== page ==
Understanding how the mineral extraction model in Brazil continues to leave irreversible marks on nature and the life of people beyond the Minas Gerais territory, such as the Maranhão communities, Piquiá de Baixo and Santa Rosa dos Pretos.
January 25, 2020 will be the first anniversary of Brumadinho’s socio-environmental crime. Exactly at 12:28 pm on a Friday, the Córrego do Feijão dam belonging to Vale S.A., in the metropolitan region of Belo Horizonte, suddenly broke down dumping 12 million cubic meters of mud and metal waste. A veritable sea of ore-tailed mud killed the Paraopeba River, destroyed homes in the Córrego do Feijão region, killed more than 250 people (11 are still missing) and continues to affect the lives of the population of Minas Gerais, especially those living near the tailings dam.
Vale is also involved in the breaking of the Fundão dam in the Bento Rodrigues district in Mariana (MG), which occurred in 2015. In addition to Minas Gerais, the company also continues to undermine well-being of communities in the state of Maranhão, as is the case of Piquiá de Baixo, a community impacted by the Carajás Railroad (EFC), owned by Vale S.A., and by the steel industry in that region. Santa Rosa dos Pretos, in the North of the State also suffers negative impacts on its ways of life, traditions and the basic right to access water in its territory, caused by the implementation and expansion of the EFC, used to transport the ore, which is mainly exported to China.
In all these cases, water is the most affected universal good. For example, in Barcarena, Pará State, in February 2018, the dumping of toxic waste from the Hydro Alunorte refinery, owned by Norwegian Norsk Hydro, struck communities and rivers. In Mariana, the Doce River was contaminated with 43 million cubic meters of tailings. Piquiá suffers from water supply problems and steelmakers pollute the river that flows through the community. Santa Rosa dos Pretos had one of its main courses of water cemented over during the works of the railway doubling.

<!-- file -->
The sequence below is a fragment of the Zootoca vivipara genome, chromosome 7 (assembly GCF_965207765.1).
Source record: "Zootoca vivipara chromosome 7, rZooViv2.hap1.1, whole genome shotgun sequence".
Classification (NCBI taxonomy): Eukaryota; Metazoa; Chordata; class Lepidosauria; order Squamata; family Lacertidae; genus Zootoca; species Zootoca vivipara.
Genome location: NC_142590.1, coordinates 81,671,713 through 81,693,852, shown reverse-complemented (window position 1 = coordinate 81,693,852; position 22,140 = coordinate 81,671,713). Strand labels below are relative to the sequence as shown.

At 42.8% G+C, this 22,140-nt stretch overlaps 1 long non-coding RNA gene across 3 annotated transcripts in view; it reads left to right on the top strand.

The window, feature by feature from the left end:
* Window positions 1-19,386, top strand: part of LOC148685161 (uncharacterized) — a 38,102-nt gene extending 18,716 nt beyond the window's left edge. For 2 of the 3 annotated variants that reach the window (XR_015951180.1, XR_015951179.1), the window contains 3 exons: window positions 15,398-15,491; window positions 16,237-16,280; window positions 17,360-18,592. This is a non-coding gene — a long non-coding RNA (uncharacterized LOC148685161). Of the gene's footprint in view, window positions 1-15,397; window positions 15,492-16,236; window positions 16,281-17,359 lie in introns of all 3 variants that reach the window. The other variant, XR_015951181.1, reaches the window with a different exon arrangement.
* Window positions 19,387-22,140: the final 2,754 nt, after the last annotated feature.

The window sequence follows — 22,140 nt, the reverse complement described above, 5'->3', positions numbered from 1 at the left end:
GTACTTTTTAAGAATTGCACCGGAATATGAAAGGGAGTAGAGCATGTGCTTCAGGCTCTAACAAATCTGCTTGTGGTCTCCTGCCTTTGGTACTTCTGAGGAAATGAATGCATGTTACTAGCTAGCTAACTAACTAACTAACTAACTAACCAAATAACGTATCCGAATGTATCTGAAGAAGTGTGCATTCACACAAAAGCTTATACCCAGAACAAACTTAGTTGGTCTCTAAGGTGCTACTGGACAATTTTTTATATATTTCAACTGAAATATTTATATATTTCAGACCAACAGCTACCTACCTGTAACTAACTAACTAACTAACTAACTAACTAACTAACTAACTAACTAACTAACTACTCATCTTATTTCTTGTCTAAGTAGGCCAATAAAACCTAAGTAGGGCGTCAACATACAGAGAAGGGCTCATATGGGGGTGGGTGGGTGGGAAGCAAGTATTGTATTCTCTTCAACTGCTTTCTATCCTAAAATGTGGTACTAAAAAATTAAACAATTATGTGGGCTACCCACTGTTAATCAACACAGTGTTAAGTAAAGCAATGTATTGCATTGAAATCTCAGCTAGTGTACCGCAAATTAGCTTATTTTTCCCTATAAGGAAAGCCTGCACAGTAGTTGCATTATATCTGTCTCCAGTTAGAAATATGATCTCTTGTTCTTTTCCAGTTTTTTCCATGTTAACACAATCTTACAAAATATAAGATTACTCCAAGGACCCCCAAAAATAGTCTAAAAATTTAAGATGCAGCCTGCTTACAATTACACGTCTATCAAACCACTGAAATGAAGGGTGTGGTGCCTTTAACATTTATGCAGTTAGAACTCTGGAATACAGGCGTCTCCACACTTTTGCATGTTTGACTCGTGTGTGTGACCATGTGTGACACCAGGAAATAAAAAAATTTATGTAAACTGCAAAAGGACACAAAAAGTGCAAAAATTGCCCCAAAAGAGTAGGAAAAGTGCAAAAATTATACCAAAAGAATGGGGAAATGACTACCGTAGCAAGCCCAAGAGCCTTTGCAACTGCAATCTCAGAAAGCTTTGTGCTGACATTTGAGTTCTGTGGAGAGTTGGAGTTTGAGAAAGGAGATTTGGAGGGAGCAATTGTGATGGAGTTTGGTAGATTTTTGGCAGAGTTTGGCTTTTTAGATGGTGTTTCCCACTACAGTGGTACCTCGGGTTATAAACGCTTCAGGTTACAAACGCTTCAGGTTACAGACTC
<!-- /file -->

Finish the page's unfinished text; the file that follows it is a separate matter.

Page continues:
The giant wave of toxic mud and the daily impacts caused by the logistic infrastructure and mineral chain as a whole, reveal that the mineral exploration in the country continues shattering dreams of children, women and men and any possibility of healthy life near the big enterprises.
It is a chain of irreversible impacts on human life and the environment that causes even more outrage because of impunity. In all the situations mentioned, companies try to shirk their responsibilities by using a violent resource: the thesis that it was an “accident”. At several press conferences, following Brumadinho’s environmental tragedy, then-CEO of Vale S.A., Fábio Schvartsman, said he had not been warned about the risks and characterized the breach of the dam as an accident. However, internal documents seized during the investigations indicated that there were at least 10 dams above the acceptable threshold and that the company’s directors deliberately “shielded themselves from information that could incriminate them to avoid being held accountable, with practices of retaliation and intimidation in a sector that the company dominated,” according to a report of Agência Brasil.
Accident or crime have different weights in collective imagination and from the point of view of legal and criminal liability.
To better understand what characterizes both, we interviewed Danilo Chammas, a lawyer who works for human rights in communities impacted by mining in Maranhão and Minas Gerais. In the interview, the lawyer comments on the difference between crime and accident, as well as on the impacts of the large mining projects operated by Vale S.A. in Brazil, especially in Brumadinho and in the Maranhão communities.
Danilo, what is the difference between crime and accident?
This theme is important because it explicitly shows the narrative dispute that occurs in contexts of social and environmental conflicts. Not by chance, we have been seeing different ways of referring to the same fact all the time, depending on the author of the discourse.
In the case of Brumadinho, we see, on the one hand, Vale S.A., as the most responsible for the fact, striving to qualify the dam rupture (and its tragic consequences) as an “accident”. This was so, for example, in the unforgettable testimony of the then-CEO of the company, Fabio Shvartsman, to the House of Representatives External Commission, in February 2018, in which he stated that: “Vale is a Brazilian jewel that cannot be condemned by an accident that happened in one of its dams, no matter how great the tragedy”.